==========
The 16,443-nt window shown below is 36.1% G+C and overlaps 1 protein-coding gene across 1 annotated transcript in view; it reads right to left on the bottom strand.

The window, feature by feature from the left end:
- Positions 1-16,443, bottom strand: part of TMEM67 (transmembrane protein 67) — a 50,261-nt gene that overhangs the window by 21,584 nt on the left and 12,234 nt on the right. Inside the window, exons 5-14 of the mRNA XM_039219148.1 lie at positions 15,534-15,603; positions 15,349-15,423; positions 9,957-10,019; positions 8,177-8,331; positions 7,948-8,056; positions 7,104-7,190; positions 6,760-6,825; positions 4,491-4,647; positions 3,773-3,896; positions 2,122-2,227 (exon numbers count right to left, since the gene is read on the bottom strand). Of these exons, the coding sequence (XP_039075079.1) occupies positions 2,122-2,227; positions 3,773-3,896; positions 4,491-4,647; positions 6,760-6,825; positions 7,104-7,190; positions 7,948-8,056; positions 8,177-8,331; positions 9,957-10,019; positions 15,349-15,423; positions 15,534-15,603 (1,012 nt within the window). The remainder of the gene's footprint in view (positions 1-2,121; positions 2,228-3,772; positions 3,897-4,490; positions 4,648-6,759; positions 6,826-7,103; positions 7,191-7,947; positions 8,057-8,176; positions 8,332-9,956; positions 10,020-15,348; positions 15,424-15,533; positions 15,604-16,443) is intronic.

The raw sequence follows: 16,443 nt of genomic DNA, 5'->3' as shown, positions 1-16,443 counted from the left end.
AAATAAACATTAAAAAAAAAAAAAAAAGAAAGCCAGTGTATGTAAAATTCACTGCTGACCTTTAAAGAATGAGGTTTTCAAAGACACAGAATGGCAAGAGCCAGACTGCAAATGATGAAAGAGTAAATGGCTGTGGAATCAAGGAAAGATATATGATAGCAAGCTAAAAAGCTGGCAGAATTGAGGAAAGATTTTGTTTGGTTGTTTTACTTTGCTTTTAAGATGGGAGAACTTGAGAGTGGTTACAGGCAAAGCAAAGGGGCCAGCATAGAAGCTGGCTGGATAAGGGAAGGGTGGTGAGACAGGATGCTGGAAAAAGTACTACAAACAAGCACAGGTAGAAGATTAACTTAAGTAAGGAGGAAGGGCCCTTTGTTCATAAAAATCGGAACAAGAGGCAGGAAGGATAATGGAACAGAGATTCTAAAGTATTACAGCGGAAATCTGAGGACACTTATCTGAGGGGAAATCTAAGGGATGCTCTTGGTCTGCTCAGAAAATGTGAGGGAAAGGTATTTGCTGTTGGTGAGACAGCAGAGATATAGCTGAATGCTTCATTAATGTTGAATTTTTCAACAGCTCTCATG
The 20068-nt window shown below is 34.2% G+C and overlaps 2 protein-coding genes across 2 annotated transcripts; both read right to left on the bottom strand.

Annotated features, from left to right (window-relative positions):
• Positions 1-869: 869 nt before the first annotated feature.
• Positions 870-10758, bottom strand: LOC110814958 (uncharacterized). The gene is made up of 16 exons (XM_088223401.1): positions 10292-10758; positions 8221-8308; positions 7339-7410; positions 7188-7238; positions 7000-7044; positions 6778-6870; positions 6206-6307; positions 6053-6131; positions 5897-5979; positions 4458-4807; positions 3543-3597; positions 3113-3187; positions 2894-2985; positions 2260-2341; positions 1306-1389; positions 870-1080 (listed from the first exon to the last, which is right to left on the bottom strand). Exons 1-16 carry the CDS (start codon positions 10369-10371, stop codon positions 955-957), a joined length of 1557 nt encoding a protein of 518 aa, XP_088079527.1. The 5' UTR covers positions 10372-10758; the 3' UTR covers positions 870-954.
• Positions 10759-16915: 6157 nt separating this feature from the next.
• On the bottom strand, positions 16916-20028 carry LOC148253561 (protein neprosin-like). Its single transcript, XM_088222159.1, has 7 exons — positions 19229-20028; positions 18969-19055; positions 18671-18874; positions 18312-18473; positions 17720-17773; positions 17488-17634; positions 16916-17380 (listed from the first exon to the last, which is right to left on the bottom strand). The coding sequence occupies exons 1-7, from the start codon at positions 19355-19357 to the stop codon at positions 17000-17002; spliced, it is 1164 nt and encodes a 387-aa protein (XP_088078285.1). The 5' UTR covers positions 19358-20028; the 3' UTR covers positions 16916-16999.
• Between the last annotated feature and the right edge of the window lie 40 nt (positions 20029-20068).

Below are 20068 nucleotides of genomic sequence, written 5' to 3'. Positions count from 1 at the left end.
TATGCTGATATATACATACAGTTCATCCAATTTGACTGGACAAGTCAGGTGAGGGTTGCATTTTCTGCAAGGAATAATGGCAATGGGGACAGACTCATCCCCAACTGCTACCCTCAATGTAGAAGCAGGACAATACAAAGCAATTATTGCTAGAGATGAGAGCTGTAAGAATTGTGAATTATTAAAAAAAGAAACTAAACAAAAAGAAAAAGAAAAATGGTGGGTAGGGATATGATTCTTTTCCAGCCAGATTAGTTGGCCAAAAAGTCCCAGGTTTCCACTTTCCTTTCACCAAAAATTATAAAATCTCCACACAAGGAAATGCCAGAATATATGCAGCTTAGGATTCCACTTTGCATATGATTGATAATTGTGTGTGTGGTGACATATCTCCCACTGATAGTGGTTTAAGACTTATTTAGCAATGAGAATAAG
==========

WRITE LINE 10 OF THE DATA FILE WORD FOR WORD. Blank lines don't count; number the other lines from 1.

• Positions 10759-16915: 6157 nt separating this feature from the next.